03/19/2021 Egypt (International Christian Concern) – In response to the release of a UN statement signed by thirty-one countries condemning Egyptian human rights abuses, the country has come out in defense of its human rights record. The statement, signed last Friday, called attention to the country’s stifling of dissent and paid particular attention to the use of vague terrorism charges against peaceful opponents and rights advocates.
Following the release of the statement, Egypt’s parliament, senate, and foreign ministry rejected the international condemnation and defended the country’s crackdown on journalists and other rights advocates as lawful. Egypt’s foreign minister, Sameh Shoukri, said that the text was baseless and ignored positive achievements. “They focus on political aspects only, intentionally ignoring the economic and social dimension of human rights,” Shoukri said.
The Egyptian foreign ministry issued a response calling the criticism inaccurate and incomplete, saying it would present its own rebuttal to the United Nations Human Rights Council, the body that issued the statement, highlighting the shortcomings in the human rights records of some of the signatories. Egyptian government spokesman Ahmed Jamal Bahaa El-Din used the Human Rights Council session in Geneva on March 15 to convey Egypt’s response to the statement, stating that the signatories had no right to assess Egypt’s human rights situation, calling it a double standard.
“Finland, Sweden, Denmark, Iceland, and Norway are described as the most respectful of human rights,” El-Din said. “Yet as soon as refugees arrived to these countries, they had their properties confiscated and were met with racist tweets against Africans and Muslims…countries such as Germany, Ireland, Austria, France, Belgium and the Netherlands always call for freedom of expression and peaceful demonstrations outside their countries, but when protests happen in their counties, they are immediately shut down by force and unjustified violence and treated as second class citizens.”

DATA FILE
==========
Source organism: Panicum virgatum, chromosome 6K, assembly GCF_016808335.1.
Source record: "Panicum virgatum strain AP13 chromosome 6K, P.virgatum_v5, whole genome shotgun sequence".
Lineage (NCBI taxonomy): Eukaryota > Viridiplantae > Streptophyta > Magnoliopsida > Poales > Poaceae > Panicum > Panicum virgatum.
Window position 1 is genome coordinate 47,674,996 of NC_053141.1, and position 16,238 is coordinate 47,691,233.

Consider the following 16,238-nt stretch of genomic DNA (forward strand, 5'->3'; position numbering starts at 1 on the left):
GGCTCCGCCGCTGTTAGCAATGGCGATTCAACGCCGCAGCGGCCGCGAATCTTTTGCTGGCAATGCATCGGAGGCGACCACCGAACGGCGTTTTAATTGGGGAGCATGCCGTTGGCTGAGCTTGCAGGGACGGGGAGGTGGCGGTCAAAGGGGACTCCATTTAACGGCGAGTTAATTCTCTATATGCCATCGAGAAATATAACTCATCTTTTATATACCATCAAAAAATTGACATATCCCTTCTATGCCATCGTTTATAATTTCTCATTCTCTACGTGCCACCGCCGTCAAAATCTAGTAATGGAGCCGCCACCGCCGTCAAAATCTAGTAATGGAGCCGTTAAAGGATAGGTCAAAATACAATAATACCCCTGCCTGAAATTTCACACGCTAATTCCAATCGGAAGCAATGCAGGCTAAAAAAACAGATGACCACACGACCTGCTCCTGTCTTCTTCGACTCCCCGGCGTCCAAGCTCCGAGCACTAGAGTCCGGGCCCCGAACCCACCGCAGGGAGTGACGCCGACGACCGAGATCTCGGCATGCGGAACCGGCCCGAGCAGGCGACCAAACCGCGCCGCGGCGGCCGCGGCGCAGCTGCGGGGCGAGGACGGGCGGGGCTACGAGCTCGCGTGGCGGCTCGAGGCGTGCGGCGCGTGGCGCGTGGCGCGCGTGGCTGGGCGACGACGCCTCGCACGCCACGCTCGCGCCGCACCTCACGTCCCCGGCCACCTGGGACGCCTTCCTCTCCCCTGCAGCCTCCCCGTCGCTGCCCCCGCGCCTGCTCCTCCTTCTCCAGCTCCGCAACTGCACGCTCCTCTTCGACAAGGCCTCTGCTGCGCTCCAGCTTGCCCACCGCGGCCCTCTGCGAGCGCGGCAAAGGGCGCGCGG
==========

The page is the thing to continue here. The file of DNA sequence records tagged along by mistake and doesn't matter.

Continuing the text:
Egypt’s rejection of the international criticism has attracted widespread scorn from opposition politicians and social media users, including former vice president Mohamed el-Baradei who tweeted, “I had hoped that the response to the human rights statement would be that we have real problems and are working to solve them instead of the canned response since the sixties that the statement is politicized and we are ok. Facing reality is the path to reform, beginning with the release of prisoners of conscience, and ending with the much-needed foreign direct investment.”
Other prominent critics included former minister of parliamentary affairs, Mohamed Mahsoob who condemned Egypt’s response as “shameful.”
“Even if their claims are true, there is a significant difference between some isolated cases in these countries [such as Germany, Sweden, Iceland, etc.] and the systematic policy of the Sisi regime regarding human rights in Egypt,” said Mahsoob.
The increased attention from the international community and prominent Egyptian politicians, is important in shedding light on the situation of rights advocates within the country, which holds an estimated 60,000 political prisoners despite claims to the contrary by the regime.
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